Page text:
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Drivers: be aware of farm equipment

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By Steve Moore

With the coming of planting season, we see an increased amount of farm equipment sharing our roads and highways.  The following was written by my counterpart in Gallatin County, David Hull, and appeared in their paper a couple of weeks back.  The message is appropriate for us, too.

“Farmers are special in many ways, but one way they’re just like everybody else is that they have a job to get to; and like you, their workplace isn’t always right next to where they live, so they have to use our public roads to move equipment from one field to the next.  This movement of equipment can sometimes cause slight delays on the roadways.

Local drivers should remember that farmers have a right to be on the road too.  And even though they often try to move equipment at a time that least affects commuters, they don’t always have that luxury.

So please remember to be watchful, courteous, and patient when driving this time of year.  Remember, if you complain about a slow-moving tractor on the roadways, don’t do it with your mouth full of food.

Planting progress

Good weather has permitted much progress this planting season.  It would be a fair statement to say that more corn has been planted in Henry County before May 1 than ever before.  Thousands of acres went into the ground during the past two weeks, with soybean planting getting underway soon.  We’ve also seen some tobacco set last week, so with good weather later this week, folks with plants ready will be heading for the fields.

Harvest of hay has been somewhat sporadic, with threats of rain keeping harvest decisions on a back burner.  However, the early spring has pushed our forage plants to maturity quicker than normal so alfalfa and many grass hay fields should be cut and harvested soon for best quality.  Remember that once a plant reaches the heading stage for grass, or the bud/bloom stage for legumes, nearly all growth and tonnage increase in the hay field is because of an increase in the fiber portion of the plant.  The energy and protein components are already maxed out, so the addition of fiber and cellulose just lowers the percentages of beneficial nutrients and also lowers the total digestibility of the hay or pasture.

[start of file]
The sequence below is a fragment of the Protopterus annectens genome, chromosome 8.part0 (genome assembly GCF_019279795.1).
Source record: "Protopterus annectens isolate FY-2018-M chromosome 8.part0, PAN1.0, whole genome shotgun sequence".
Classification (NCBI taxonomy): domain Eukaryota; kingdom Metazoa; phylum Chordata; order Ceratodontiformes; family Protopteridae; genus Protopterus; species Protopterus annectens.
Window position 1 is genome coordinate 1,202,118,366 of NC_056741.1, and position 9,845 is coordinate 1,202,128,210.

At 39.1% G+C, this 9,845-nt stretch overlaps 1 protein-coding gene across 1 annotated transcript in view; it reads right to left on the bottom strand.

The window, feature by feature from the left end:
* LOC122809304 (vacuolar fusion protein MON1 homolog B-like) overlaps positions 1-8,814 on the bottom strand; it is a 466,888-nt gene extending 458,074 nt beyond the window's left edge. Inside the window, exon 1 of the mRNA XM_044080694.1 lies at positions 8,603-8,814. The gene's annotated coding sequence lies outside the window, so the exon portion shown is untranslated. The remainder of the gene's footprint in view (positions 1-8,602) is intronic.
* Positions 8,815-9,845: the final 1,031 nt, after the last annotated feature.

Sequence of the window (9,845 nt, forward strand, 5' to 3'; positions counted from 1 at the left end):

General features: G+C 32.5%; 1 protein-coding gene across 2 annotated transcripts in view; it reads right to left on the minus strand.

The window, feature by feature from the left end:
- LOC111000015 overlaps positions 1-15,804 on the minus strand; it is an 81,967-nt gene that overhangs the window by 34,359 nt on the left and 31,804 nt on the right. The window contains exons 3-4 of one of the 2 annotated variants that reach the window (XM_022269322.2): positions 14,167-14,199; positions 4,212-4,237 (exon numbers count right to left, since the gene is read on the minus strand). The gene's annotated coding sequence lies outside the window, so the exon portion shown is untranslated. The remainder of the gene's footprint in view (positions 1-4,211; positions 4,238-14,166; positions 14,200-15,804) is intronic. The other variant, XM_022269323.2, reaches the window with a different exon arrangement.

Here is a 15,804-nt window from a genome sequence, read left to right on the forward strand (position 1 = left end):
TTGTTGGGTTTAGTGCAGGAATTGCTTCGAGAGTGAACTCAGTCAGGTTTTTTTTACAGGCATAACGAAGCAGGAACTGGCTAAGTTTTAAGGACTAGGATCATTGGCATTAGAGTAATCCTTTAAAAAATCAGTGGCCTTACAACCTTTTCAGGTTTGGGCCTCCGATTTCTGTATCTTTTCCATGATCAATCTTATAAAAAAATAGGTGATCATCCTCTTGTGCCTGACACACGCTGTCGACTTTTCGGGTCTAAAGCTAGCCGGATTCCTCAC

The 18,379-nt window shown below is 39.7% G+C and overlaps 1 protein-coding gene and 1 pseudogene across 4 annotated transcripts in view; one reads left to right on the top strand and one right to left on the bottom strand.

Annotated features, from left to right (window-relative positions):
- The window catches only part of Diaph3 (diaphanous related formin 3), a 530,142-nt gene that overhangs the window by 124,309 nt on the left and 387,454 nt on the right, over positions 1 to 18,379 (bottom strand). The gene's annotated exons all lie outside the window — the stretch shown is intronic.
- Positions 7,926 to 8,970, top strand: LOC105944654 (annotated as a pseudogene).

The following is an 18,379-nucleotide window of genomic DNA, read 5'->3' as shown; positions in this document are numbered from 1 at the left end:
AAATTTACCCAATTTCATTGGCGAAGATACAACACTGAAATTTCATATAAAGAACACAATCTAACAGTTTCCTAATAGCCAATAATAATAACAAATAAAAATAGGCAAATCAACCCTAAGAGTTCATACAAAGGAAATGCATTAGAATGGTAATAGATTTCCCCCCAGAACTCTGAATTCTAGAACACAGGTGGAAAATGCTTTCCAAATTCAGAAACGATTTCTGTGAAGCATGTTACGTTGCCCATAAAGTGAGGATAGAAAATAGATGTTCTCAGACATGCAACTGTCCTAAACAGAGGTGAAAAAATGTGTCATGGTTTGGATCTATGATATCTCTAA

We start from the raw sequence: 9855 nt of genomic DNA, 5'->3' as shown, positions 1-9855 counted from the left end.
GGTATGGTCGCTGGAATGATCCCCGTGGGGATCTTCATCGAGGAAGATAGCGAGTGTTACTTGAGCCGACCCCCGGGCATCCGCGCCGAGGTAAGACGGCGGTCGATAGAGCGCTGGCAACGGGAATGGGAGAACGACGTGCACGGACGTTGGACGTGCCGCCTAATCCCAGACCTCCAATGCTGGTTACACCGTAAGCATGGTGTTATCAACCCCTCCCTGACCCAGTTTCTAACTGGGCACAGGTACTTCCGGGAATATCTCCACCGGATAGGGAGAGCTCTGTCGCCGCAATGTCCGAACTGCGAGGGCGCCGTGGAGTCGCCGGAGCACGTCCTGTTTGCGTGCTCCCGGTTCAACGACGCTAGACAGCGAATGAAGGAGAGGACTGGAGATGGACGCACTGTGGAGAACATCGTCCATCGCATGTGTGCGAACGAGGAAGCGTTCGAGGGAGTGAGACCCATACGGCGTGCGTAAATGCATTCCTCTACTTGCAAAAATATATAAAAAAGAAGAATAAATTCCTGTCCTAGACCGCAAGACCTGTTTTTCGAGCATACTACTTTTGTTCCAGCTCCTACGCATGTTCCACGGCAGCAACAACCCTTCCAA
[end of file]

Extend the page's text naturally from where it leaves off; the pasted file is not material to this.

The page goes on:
Emerald ash borers emerging

The first case of emerald ash borers emerging this spring was found the week of April 16 in Jefferson County.   Since the borers do not emerge all at once, owners of ash trees need to watch for signs of the pest during the next three to four weeks, says Dr. Lee Townsend, UK Entomologist.  The borer’s emergence is almost three weeks ahead of normal due to the mild winter and a very warm March.

A small, dark-green metallic beetle, the emerald ash borer attacks all species of ash trees. The larvae burrow into the tree to feed beneath the bark, destroying the tree’s ability to transport water and nutrients to its canopy. This can cause die-back of the top of the canopy within a year or two and ultimately kill the tree.

Once adults emerge from the trees, they immediately fly up to the topmost leaves to get direct sunlight and feed on the foliage for about a week. Mating and egg-laying will begin about two weeks later. Adults will be active through June.

Owners of ash trees may find it difficult to spot the borers because of their size and preference for the topmost foliage, but they can find evidence of the insect by inspecting their ash trees for any D-shaped holes in the bark. The adult borers make these holes when exiting the tree in the spring. Owners of ash trees can also look for uneven notches on the edges of the tree’s leaves as a sign that the insect has been feeding on them.

Those who suspect they have an emerald ash borer infestation should contact the Henry County Extension Office at 845-2811 so we can make sure other proper offices are notified.